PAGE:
It seemed like a match made in heaven: Roald Dahl’s magnum opus of children’s confectionary fantasy and Tim Burton’s gothic Grand Guignol. It’s true that both writer and director tend to veer towards different emphases in their dark fantasies (satire and romanticism, respectively), but both embrace a quirky, somewhat deranged humor in order to get there. Coupled with Burton’s requisite leading man, there was little to suggest that this film would anything less than one of this summer’s precious few delights.
For the most part, it was! Huzzah!
Let’s get this out of the way early: Burton’s Charlie and the Chocolate Factory is not a remake. It was inevitable, though forever unfortunate, that this rendition would suffer comparisons to the 1971 Gene Wilder film. Director Mel Stuart’s vision, while charming in its own right, was a much less faithful rendering of the original novel that tended to bury Dahl’s rather nasty misanthropy behind Wilder’s charisma and some catchy songs. Burton lifts his material from the source.
Burton’s Charlie is a visual smorgasbord, an almost hallucinatory ride through an imaginative wonderland with comedic flourishes. But where the film succeeds the most is in its dramatic elements. The preliminary half of the film, in which we are introduced to the winsome Charlie Bucket (Freddie Highmore), an earnest and impoverished young boy who lives in a dilapidated shanty with his parents and four bedridden grandparents, is easily the best in the picture. Apparently Johnny Depp was so impressed with Highmore in Finding Neverland that he entreated Burton into give him the role. Here Highmore proves himself a young actor we should watch, for he delivers a performance of stately solemnity uncanny for his age. The rest of the Buckets are also cast to spot-on perfection, particularly David Kelly, who plays Charlie’s lively Grandpa Joe.
Depp’s Willy Wonka is another story. There’s a reason that both seasoned critics and casual filmgoers have all become enamored of him in recent years: He channels his characters with such unflagging eccentric fervor without resorting to the bombast or audience-winking of so many other leading men. His deliveries always feel honest, as if he gives into them without thinking of how delightfully ridiculous he must seem. Here he does something I never would have assumed him capable of — he’s too restrained. Depp’s version of Wonka appears to be a cross between a somewhat-sane Michael Jackson and Pee Wee Herman; funny enough, but too pruned to be the affable madman of legend.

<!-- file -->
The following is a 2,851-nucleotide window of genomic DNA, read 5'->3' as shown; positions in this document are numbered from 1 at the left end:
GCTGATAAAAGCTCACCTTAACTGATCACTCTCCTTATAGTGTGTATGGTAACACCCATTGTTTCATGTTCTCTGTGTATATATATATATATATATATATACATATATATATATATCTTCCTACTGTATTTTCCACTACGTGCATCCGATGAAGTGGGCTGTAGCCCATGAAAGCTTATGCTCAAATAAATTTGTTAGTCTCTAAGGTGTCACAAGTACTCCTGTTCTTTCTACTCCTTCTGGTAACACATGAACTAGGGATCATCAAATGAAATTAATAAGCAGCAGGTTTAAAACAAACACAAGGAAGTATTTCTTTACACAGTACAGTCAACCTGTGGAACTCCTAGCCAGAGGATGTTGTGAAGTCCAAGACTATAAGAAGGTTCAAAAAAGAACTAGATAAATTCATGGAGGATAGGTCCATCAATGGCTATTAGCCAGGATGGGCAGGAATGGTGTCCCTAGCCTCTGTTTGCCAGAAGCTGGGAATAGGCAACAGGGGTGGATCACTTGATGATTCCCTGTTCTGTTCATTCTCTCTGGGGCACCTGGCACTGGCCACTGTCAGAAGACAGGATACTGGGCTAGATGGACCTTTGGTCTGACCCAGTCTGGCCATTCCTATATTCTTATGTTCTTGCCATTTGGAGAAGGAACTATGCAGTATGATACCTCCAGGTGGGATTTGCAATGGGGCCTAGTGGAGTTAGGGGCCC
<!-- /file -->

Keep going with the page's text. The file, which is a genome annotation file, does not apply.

In the darker accompaniments of Dahl’s story, however, both Depp and Burton rise predictably to the occasion. Dahl’s writing has a uniformly sadistic sense of comeuppance throughout; something the 1971 film either ignored or sugar-coated (for lack of a better pun). Burton doesn’t shy away: The four horrid children and their parents — who accompany Charlie on his journey through the factory — receive their just desserts (again, sorry) with all the macabre aplomb that both Dahl and Burton are famous for, and all the while Depp’s Wonka flashes his teeth in thinly veiled satisfaction upon seeing their misery.
It’s too bad that Burton didn’t tie Dahl’s moralizing in better with the story. The fates of the greedy and spoiled kids that made this tale infamous are treated as little more than an afterthought here; ditched in favor of giving Wonka more of a back story explaining how and why he came to love candy, but at the expense of sociability. It’s a bit tacked-on, but it does create a fine metaphor for children’s relationship with candy: both indulgence and denial have their consequences.
Burton’s journey through the factory is an indelible one, peppered with imagery both fantastical and hilarious, and anchored by a strong, if not always consistent, emotional center. But for a few key flaws it could have been a masterpiece; for now, we’ll happily settle for a marvel.
Phillip Stephens is a movie critic for Pajiba.
Charlie and the Chocolate Factory / Phillip Stephens
Film | May 13, 2006 | Comments ()